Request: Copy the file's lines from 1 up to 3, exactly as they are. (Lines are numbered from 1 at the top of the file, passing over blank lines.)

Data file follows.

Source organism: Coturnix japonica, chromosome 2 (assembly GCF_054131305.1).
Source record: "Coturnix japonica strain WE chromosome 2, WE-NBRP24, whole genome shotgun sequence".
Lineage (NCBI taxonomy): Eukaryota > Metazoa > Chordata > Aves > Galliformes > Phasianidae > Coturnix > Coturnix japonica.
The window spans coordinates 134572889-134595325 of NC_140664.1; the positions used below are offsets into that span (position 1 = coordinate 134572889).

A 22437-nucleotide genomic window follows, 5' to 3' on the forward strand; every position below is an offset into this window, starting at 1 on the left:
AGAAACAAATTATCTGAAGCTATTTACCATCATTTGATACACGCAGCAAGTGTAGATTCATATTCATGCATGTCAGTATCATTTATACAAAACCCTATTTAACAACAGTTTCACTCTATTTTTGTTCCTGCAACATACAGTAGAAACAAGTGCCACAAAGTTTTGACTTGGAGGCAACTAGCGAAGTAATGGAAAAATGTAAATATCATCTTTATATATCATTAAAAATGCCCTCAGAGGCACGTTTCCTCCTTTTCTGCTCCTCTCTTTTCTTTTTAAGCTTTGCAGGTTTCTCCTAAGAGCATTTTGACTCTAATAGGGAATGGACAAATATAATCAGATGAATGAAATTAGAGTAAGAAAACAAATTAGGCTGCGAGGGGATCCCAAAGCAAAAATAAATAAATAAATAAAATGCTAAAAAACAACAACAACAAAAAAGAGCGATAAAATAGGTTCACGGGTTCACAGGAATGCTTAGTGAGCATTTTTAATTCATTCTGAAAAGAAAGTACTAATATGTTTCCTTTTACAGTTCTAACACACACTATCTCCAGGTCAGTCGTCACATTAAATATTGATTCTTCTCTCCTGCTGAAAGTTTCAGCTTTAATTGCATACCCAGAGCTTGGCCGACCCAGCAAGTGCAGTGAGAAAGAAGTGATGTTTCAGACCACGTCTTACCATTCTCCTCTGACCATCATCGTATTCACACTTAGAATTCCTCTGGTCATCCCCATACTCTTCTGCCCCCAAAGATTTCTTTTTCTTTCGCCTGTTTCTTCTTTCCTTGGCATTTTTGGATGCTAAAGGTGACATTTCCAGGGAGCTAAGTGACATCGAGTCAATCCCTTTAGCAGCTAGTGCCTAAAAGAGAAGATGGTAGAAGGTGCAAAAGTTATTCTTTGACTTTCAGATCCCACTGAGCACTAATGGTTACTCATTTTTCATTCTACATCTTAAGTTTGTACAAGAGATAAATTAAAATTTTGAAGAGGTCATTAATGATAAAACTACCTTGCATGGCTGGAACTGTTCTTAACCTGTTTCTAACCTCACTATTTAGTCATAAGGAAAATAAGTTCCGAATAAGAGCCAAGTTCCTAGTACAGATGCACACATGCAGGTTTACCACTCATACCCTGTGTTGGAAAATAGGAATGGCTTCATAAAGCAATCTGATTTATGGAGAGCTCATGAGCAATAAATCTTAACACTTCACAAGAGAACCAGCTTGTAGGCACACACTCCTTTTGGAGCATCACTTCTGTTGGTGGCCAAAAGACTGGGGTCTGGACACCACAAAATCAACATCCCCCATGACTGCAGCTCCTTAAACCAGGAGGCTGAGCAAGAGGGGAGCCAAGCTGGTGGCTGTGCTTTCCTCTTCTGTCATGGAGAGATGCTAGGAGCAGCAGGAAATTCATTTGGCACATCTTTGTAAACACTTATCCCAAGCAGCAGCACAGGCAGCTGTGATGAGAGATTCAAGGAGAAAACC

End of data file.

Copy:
Source organism: Coturnix japonica, chromosome 2 (assembly GCF_054131305.1).
Source record: "Coturnix japonica strain WE chromosome 2, WE-NBRP24, whole genome shotgun sequence".
Lineage (NCBI taxonomy): Eukaryota > Metazoa > Chordata > Aves > Galliformes > Phasianidae > Coturnix > Coturnix japonica.